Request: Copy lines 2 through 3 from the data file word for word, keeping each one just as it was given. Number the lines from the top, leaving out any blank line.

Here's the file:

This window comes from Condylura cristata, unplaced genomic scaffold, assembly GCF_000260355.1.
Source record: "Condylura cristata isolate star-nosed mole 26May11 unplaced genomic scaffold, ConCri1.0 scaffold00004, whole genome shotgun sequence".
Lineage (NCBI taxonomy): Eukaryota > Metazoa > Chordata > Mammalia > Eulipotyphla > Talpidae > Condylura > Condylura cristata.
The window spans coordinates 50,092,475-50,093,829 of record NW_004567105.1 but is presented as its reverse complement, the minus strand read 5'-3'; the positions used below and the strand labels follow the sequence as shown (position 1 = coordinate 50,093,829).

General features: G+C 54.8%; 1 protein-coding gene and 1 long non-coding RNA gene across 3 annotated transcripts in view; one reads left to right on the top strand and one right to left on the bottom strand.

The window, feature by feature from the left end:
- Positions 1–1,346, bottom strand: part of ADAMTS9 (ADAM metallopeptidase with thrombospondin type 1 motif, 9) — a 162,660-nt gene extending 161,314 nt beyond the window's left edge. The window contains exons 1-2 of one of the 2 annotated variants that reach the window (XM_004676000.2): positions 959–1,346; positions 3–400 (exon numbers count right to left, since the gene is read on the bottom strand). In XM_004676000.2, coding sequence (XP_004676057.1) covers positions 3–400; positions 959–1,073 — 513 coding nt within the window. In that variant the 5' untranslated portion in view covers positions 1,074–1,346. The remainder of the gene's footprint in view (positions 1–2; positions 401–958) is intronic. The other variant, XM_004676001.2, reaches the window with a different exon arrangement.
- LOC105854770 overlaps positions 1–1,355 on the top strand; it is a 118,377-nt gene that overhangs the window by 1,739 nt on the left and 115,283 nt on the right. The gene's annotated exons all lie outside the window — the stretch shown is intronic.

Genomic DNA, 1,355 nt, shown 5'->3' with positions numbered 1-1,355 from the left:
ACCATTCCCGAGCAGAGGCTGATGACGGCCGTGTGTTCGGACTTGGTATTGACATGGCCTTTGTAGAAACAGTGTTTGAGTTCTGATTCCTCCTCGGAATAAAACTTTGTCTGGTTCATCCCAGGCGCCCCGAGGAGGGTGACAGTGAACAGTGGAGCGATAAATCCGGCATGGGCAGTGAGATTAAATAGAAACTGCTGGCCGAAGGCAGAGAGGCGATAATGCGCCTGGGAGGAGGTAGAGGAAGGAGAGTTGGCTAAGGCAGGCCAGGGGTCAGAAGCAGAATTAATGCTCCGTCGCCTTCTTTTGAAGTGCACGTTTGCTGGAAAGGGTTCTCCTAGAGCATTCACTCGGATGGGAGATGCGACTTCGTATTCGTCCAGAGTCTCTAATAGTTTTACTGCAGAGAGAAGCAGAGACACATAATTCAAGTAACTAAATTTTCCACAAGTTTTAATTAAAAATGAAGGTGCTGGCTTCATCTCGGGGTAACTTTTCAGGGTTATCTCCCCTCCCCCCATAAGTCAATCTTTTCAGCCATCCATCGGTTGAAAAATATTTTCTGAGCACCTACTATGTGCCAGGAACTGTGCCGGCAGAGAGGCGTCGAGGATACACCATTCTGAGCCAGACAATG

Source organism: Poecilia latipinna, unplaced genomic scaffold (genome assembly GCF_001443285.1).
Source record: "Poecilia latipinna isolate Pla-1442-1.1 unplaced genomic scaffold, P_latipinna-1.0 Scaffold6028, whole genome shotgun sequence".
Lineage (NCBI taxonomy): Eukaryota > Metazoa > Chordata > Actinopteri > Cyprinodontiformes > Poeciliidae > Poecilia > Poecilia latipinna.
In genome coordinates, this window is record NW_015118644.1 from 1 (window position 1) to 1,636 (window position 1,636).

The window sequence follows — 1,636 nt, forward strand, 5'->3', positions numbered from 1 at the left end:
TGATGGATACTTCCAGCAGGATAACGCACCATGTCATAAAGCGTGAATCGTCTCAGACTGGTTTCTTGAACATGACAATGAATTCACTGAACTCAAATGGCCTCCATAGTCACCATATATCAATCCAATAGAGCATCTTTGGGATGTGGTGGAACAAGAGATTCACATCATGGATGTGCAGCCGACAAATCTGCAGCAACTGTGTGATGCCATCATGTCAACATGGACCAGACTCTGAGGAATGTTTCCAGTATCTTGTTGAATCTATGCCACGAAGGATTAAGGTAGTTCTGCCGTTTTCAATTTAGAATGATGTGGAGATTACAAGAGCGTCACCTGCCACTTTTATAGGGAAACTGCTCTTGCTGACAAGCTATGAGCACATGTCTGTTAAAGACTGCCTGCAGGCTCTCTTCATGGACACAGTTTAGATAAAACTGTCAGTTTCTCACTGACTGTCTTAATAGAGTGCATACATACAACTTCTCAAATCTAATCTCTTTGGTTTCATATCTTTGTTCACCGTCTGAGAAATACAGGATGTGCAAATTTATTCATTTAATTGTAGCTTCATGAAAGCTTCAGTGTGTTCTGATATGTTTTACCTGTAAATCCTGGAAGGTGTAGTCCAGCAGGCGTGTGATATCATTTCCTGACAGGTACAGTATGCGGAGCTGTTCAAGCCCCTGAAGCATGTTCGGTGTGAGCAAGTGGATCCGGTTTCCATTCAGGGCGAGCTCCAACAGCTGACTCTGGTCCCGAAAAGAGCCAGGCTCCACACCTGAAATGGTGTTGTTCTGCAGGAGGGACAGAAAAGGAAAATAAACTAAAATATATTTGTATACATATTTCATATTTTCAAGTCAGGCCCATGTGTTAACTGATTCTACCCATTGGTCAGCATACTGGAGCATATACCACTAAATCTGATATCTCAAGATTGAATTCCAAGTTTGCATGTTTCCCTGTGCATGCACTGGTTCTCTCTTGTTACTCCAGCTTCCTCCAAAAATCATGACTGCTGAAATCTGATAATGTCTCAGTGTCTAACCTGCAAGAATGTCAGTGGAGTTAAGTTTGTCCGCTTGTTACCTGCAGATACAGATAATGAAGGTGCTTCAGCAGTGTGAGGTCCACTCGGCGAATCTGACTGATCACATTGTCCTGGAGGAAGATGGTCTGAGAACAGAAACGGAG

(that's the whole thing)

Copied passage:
Source record: "Condylura cristata isolate star-nosed mole 26May11 unplaced genomic scaffold, ConCri1.0 scaffold00004, whole genome shotgun sequence".
Lineage (NCBI taxonomy): Eukaryota > Metazoa > Chordata > Mammalia > Eulipotyphla > Talpidae > Condylura > Condylura cristata.